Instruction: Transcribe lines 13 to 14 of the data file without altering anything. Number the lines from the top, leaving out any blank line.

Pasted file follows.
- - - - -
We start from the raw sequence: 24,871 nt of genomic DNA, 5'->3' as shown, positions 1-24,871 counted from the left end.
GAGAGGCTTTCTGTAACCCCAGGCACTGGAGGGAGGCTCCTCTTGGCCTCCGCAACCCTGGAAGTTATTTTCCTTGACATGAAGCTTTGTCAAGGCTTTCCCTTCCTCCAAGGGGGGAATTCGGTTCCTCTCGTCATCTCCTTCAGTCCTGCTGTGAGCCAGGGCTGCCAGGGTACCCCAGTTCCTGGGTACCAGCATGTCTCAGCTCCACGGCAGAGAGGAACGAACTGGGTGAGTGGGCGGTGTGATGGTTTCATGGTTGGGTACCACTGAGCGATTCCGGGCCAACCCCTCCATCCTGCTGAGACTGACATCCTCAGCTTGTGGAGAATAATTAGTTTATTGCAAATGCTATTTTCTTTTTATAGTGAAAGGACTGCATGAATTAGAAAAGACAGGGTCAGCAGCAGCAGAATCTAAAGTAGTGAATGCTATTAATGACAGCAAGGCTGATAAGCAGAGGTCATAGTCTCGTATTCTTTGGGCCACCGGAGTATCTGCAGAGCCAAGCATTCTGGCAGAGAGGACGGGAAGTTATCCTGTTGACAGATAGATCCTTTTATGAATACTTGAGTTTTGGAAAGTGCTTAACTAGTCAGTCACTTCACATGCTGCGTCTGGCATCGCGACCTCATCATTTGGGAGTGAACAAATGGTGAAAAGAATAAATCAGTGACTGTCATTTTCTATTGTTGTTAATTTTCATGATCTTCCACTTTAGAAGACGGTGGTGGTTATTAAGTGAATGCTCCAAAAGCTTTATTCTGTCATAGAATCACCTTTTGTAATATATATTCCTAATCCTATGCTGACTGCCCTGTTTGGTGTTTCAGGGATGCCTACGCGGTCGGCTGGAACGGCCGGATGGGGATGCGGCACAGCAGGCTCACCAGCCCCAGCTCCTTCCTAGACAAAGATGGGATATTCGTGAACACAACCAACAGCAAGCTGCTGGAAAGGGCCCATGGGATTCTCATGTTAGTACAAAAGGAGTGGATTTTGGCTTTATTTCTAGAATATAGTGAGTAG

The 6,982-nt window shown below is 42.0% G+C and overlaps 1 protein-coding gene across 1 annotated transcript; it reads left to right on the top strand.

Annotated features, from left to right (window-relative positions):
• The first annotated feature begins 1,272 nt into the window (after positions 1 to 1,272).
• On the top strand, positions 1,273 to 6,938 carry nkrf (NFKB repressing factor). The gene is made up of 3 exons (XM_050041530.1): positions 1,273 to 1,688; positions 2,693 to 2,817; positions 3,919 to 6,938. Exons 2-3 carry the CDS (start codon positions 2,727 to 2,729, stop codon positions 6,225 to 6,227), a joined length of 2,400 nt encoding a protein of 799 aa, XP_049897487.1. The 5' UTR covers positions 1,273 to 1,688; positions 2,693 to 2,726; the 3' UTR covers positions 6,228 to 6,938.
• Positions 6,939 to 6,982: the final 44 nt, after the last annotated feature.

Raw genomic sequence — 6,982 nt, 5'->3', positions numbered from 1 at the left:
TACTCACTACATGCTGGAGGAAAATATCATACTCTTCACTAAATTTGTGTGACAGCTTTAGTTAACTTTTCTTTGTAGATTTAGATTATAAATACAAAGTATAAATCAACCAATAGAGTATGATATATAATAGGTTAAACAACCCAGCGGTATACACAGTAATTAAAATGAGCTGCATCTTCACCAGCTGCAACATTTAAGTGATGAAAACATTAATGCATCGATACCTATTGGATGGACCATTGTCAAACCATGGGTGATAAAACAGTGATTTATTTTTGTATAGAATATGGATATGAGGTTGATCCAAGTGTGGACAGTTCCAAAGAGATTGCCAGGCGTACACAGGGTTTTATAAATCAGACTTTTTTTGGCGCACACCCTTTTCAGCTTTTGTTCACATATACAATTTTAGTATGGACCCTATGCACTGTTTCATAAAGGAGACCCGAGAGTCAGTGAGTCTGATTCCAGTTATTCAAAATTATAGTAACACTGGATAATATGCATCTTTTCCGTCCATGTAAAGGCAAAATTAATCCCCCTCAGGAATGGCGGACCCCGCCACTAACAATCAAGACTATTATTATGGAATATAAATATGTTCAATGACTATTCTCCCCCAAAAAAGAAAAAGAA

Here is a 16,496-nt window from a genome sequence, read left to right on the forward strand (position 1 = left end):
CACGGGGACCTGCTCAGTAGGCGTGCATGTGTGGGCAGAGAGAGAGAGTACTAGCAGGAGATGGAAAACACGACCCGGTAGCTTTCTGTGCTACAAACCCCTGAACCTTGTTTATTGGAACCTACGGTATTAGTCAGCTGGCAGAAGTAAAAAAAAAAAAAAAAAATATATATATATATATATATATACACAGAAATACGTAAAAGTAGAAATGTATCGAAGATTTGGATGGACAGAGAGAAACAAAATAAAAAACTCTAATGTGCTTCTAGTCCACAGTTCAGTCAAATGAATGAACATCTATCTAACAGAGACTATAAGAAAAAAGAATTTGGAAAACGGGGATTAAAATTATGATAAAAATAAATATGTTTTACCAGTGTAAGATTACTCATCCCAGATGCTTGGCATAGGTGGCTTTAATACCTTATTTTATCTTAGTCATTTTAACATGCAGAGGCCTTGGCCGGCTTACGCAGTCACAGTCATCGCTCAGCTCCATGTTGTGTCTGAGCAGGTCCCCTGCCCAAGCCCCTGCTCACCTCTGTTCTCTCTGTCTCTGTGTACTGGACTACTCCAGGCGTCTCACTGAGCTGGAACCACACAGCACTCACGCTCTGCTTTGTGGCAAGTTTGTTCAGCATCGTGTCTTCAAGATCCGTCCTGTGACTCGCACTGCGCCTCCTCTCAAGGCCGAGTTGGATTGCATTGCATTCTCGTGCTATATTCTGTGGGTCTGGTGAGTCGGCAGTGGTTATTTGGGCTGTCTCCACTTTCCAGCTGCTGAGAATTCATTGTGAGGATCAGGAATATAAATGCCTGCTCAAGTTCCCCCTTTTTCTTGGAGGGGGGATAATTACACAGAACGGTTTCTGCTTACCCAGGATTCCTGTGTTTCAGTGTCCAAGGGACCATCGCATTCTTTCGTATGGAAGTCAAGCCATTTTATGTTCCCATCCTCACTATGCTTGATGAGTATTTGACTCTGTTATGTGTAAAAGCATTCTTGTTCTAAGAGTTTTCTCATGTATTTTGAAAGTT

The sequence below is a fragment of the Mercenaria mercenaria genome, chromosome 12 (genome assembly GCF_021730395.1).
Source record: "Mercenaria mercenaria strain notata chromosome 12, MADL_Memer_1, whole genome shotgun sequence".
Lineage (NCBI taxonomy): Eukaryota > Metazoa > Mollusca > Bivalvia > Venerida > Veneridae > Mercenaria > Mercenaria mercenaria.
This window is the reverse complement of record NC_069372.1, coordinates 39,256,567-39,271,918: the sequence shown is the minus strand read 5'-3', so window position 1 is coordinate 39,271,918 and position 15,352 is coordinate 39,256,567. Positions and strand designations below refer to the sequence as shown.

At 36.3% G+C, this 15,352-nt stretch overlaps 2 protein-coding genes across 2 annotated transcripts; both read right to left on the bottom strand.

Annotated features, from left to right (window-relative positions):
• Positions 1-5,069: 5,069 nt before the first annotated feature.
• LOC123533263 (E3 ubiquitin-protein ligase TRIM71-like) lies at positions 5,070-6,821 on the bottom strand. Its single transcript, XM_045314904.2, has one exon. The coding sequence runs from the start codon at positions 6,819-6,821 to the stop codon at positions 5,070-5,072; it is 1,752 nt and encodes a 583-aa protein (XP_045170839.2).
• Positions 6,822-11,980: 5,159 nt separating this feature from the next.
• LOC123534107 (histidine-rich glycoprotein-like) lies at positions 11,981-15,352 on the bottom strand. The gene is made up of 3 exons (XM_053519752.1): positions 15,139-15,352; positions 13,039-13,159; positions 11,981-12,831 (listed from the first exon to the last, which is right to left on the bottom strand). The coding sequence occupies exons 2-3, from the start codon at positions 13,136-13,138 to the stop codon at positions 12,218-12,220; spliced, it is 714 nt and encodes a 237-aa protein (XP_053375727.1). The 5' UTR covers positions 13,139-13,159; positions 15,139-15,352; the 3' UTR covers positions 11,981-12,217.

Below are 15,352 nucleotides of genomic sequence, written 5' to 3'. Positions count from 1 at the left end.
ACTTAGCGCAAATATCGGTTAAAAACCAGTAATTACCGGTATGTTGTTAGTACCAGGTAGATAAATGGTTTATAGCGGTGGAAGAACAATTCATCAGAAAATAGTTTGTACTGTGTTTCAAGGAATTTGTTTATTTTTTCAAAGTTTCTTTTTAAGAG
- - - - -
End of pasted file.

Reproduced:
Source record: "Mercenaria mercenaria strain notata chromosome 12, MADL_Memer_1, whole genome shotgun sequence".
Lineage (NCBI taxonomy): Eukaryota > Metazoa > Mollusca > Bivalvia > Venerida > Veneridae > Mercenaria > Mercenaria mercenaria.